Edit ModuleShow Tags

Meet the Mayor: Peter Carlisle

We sit down for a Q&A with new Honolulu Mayor Peter Carlisle about his plans to trim government, build rail, fix the sewers and clean up the city's clutter.


(page 3 of 3)

HM: You say you want voters to pay for rail, but you also want to cut costs in other areas of government, specifically with staffing. How can you sell that to people who don’t want the rail line?

PC: You have to take a bigger view on this and understand what transit-oriented development brings to the table. It’s going to give us the opportunity to give people first-time homes out in Kapolei. We’ve run out of that here, in the core; people are lucky if they can buy a condominium. And look at this as being a way of transporting students from campus to campus in the UH system, and people will have the opportunity now to move from as far out as Kapolei to get up to the university in a reasonable period of time. Every other place served by a large and effective transit system has a better-educated and a more mobile workforce.

HM: Will the city be doing anything o induce businesses to move out to the west side? Kapolei was the traffic solution for Honolulu. We’ve had Kapolei now for a couple of decades, trying to become a city, but, so far, people are still driving in from west and central O‘ahu to work in town or Waikīkī.

PC: You’ve got to figure out what will actually bring the people out to the west. In terms of urban planning, what happens is you first have to have the population base, then they’ve got to want to have services and goods they can purchase, then after that you can start moving government in, and then businesses follow. It’s already happening with the advent of the Kroc Center [The Salvation Army Ray and Joan Kroc Corps Community Center in Kapolei] and with the advent of the University of Hawai‘i at West O‘ahu. Once that starts building up, you’re going to need sewers, you’re going to need fire stations, you’re going to need ambulance services, all those things will follow. And the key infrastructure, in my opinion, is this rail project, because it will tie it all together.

HM: Mufi Hannemann took heat from former Gov. Linda Lingle for insisting homelessness was a state issue, and the two offices went back and forth on it. What’s your position?

PC: Homelessness is everyone’s issue. It’s certainly a city issue. Are we ever going to completely get rid of homelessness? No, as long as we’ve got people who are mentally ill, drug addicts or who want to live that particular lifestyle, with no rules that apply to them. The only thing you can do is control it. Part of that means isolating them from places where they shouldn’t be, which includes taking up sidewalk space that belongs to the public, taking up camping space and turning it into basically a waste zone. If that means putting safe communities or safe shelters—or whatever you want to call them—somewhere, so be it.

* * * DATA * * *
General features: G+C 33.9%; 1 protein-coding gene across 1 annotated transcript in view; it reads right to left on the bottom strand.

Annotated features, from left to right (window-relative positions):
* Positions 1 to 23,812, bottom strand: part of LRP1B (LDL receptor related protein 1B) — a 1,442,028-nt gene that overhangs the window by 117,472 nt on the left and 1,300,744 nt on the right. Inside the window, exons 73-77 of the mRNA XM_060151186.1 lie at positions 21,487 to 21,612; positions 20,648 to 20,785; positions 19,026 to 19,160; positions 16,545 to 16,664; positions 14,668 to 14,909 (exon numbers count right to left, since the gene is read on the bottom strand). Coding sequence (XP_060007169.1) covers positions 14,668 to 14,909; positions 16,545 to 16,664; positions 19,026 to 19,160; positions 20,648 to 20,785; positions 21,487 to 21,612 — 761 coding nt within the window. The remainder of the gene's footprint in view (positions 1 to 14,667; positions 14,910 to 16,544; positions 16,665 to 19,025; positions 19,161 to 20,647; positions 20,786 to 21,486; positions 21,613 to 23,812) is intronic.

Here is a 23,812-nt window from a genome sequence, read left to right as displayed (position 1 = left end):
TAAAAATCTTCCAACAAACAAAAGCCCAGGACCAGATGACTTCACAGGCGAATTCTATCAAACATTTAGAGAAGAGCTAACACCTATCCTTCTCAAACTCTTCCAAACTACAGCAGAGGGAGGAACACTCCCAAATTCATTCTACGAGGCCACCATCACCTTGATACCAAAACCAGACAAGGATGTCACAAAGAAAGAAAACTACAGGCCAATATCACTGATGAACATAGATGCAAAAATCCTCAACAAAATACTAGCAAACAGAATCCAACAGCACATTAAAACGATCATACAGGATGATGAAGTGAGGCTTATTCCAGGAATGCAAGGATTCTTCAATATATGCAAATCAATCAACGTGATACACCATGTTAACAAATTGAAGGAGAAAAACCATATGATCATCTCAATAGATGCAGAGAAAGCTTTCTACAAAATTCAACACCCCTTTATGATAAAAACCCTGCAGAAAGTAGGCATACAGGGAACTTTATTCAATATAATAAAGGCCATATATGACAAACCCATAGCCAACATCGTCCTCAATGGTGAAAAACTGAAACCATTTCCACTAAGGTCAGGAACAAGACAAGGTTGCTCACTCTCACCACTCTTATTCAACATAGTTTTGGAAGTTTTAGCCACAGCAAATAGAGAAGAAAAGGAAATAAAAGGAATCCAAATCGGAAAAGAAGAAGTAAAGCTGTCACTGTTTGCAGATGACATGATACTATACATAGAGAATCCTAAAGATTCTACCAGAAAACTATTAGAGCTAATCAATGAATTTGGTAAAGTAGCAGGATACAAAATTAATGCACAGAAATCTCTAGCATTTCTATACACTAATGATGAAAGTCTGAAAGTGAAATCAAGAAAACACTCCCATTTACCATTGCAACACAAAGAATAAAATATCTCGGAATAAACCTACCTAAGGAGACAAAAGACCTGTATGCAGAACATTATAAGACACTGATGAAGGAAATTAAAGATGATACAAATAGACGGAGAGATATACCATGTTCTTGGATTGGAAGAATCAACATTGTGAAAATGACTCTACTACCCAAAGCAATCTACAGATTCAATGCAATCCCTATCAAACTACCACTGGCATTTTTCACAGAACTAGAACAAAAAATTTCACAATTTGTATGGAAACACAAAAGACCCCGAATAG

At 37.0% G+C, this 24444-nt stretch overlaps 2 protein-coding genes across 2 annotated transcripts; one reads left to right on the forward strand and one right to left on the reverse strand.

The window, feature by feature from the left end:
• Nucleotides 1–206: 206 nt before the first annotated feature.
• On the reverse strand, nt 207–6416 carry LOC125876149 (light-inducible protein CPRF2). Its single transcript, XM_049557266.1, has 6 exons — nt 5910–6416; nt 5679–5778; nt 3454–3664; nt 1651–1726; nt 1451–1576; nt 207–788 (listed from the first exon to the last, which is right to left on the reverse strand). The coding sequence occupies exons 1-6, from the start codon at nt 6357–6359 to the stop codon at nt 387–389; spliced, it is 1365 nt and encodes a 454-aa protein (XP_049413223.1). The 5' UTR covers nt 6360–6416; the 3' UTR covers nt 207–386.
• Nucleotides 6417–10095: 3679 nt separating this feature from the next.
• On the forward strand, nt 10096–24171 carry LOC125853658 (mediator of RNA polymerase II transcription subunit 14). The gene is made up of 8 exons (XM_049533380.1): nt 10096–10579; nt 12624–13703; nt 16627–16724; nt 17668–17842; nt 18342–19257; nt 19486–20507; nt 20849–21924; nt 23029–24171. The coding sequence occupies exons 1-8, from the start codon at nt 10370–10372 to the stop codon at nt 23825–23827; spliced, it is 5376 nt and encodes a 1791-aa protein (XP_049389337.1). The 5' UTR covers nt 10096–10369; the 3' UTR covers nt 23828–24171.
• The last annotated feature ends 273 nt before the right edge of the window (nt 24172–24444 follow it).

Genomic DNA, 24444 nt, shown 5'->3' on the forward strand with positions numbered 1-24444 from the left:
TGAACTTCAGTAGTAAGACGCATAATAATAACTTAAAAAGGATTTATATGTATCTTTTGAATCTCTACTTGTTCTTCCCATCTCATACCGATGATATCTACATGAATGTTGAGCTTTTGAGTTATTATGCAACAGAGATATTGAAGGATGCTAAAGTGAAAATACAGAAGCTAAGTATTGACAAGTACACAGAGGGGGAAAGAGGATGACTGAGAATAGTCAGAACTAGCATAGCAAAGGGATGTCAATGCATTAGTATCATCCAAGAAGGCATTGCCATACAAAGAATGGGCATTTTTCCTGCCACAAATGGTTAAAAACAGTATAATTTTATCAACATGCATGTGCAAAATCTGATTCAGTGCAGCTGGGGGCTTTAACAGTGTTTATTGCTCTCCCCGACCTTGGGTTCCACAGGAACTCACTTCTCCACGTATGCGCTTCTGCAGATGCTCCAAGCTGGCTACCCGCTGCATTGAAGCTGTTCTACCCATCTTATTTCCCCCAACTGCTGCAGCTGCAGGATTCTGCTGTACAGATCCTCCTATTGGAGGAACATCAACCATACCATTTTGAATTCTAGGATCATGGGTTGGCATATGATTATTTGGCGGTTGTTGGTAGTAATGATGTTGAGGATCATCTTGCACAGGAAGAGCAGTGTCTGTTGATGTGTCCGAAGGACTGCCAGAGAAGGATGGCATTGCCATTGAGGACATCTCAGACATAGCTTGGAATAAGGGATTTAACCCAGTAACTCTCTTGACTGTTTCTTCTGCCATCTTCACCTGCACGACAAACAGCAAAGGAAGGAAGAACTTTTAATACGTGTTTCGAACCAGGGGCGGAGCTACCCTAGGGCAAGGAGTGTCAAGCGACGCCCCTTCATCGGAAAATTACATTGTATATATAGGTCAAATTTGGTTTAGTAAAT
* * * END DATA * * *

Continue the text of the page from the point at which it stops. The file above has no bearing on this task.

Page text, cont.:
HM: Homelessness is just one of the issues the city and state will have to work closely on. How do you envision your working relationship with Governor Abercrombie?

PC:  : I’m extremely hopeful, because he’s not going anywhere. This is his end job. I hope not to be going anywhere, except out the door if I’m not reelected. If that’s my attitude and that’s his attitude, you don’t have that friction that has always existed between the state and the mayor. All our last mayors had what I like to call “governor envy.” They wanted to be “gov” in the worst way; certainly that was true for Mayor Hannemann, I don’t know about Mayor [Eileen] Anderson and we know that Fearless Frank [Fasi] wanted it more than anything on the planet Earth.

I don’t want to go there.  I don’t want to go to Washington, D.C., I don’t want to go to Washington Place. Period. So my hope is that’s going to give us a real advantage over the relationship that existed between the governor and the mayor before. I don’t think we’ll agree on everything, but I think it gives us a chance.

HM: Since you won an election to finish the last two years of Hannemann’s term, you’d be eligible to run up for two more full terms. [Jeremy] Harris did that, he was mayor for 10 years. Conceivably you could be mayor for a decade.

PC:  There’s nothing I’d like more.

HM: What would the city look like after a decade of Peter Carlisle as mayor?

PC: I hope it looks cleaner; I hope it looks like the city of tomorrow it could be; I hope it looks far more friendly for those of us who live here; I hope it continues to be a place where we not only have tourists coming but we’re a good location for businesses, for recreational tourism, for athleticism. Genuinely become the Geneva of the Pacific, if we could.  If APEC [Asia-Pacific Economic Cooperation] goes off well, maybe that’s a possibility. I would like to see that.

While that is a major concern, I don’t want to think what I would look like after 10 years. It’s frightening enough already. By that time it will be terrifying.


Edit ModuleShow Tags Edit ModuleShow Tags Edit ModuleShow Tags
Edit ModuleShow Tags
Edit Module

Subscribe to Honolulu

Honolulu Magazine February 2020
Edit ModuleShow Tags



9 Greatest Honolulu Homes

Great Homes

Stunning, historic, extraordinary.


Can the Mainland Do Poke Right? Do We Want Them To?​


Martha Cheng, author of The Poke Cookbook and former line cook, talks about how a New York City publisher decided Hawai‘i’s favorite pūpū was for everybody.


50 Essential Hawai‘i Books You Should Read in Your Lifetime


The most iconic, trenchant and irresistible island books, as voted by a panel of literary community luminaries.


Everything You Need to Know About Local Fruit in Hawai‘i


Fruits are part of our history and culture, a way for us to feel connected to our community.



A Local’s Guide to Buying Reef-Safe Sunscreen


Five Hawai‘i brands have created reef-safe sunscreens that are safe for your ʻohana and the ocean. 

Edit ModuleShow Tags